Biophilic Design is an innovative way of designing the places where we live, work, and learn. We need nature in a deep and fundamental fashion, but we have often designed our cities and suburbs in ways that both degrade the environment and alienate us from nature. The recent trend in green architecture has decreased the environmental impact of the built environment, but it has accomplished little in the way of reconnecting us to the natural world, the missing piece in the puzzle of sustainable development.

Come on a journey from our evolutionary past and the origins of architecture to the world’s most celebrated buildings in a search for the architecture of life. Together, we will encounter buildings that connect people and nature – hospitals where patients heal faster, schools where children’s test scores are higher, offices where workers are more productive, and communities where people know more of their neighbors and families thrive. See the trailer

Friday May 26, 7:30-9:30pm
Fireside Room, Unitarian Universalist Church of Palo Alto
505 E. Charleston, Palo Alto
FREE (donations appreciated)

biophilic design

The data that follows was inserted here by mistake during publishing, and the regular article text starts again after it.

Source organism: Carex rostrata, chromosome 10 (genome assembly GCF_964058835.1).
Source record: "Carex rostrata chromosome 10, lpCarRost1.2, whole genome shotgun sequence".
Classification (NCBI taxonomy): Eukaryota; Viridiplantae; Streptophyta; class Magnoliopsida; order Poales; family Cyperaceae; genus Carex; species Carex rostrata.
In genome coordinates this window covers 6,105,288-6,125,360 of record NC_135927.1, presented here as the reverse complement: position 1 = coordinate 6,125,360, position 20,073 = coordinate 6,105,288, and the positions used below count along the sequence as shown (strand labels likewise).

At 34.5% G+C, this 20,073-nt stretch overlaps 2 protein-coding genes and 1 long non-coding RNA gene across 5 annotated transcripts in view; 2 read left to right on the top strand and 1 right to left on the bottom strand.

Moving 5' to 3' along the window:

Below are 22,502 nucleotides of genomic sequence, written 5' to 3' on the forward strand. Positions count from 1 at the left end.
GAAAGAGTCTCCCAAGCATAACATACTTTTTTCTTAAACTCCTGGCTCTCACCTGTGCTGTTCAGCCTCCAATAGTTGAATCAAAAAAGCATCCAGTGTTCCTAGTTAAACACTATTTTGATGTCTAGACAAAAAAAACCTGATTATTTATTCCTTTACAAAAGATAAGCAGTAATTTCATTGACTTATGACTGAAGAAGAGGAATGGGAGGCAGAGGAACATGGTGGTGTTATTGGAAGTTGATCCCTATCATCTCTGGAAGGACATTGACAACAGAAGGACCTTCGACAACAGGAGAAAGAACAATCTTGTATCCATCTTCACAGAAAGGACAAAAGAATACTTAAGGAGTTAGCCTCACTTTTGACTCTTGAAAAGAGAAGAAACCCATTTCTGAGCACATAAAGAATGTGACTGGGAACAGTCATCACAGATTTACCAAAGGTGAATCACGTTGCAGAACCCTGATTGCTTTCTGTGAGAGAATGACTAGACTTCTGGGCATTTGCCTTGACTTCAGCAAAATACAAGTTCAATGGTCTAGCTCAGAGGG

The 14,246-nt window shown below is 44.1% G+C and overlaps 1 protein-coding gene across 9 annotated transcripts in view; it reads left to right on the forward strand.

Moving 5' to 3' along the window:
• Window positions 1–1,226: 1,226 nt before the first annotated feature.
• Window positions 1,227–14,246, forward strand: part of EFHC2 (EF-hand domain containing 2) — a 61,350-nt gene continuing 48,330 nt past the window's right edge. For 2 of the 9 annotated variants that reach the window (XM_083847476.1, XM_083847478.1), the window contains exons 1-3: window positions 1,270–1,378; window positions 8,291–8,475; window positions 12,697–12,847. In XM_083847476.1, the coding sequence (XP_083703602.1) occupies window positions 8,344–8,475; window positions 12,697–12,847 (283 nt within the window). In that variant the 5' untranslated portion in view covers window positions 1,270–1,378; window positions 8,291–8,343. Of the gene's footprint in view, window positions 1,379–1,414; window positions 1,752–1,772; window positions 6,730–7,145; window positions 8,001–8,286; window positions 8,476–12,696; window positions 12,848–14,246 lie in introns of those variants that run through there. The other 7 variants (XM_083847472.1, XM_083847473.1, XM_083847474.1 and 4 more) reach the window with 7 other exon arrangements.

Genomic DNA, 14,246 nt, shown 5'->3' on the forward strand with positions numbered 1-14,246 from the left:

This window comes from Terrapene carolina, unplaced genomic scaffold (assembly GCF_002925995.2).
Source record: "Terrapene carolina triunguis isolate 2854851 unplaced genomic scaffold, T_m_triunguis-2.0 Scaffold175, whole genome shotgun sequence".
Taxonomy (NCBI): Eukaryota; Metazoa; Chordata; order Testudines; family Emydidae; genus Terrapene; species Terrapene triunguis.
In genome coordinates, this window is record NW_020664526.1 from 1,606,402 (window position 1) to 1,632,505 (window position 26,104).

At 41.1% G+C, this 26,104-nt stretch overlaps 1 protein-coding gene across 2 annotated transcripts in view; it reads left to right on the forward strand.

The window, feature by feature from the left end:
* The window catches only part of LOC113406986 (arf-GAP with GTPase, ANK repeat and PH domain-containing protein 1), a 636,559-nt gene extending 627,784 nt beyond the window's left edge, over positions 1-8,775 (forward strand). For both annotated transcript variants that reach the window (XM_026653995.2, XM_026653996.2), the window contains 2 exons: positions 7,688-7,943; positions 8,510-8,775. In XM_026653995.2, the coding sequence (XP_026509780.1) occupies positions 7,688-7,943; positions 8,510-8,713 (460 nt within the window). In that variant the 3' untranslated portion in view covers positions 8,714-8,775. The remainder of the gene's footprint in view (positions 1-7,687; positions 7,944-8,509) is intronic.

A Sad Farewell to Full Circle Farm

For the past 10 years, Full Circle Farm has welcomed the South Bay community back to the land. Through the annual summer camp and school programs, thousands of children have learned about the natural world, exercised the their bodies and minds, and enjoyed the delicious results. People of all ages have rolled up their sleeves to help plant, weed, and harvest, take care of the chickens, or just come out for some time in the sun.

Transition Palo Alto has partnered with the farm for the Sunnyvale Garden Share and many other events, including a Slow Money Farm Fest and several Earth Day celebrations, which together have attracted many thousands of people. 

So it’s with great sadness that we report that unless something happens to change the situation, the farm will close within the next few months. The Santa Clara Unified School District decided not to renew the farm’s lease, so the farm is due to close. The farm’s board of directors and parent organization Sustainable Community Gardens tried to work closely with the district to meet all of its requests and requirements, but ultimately, the district decided they did not want to renew the lease.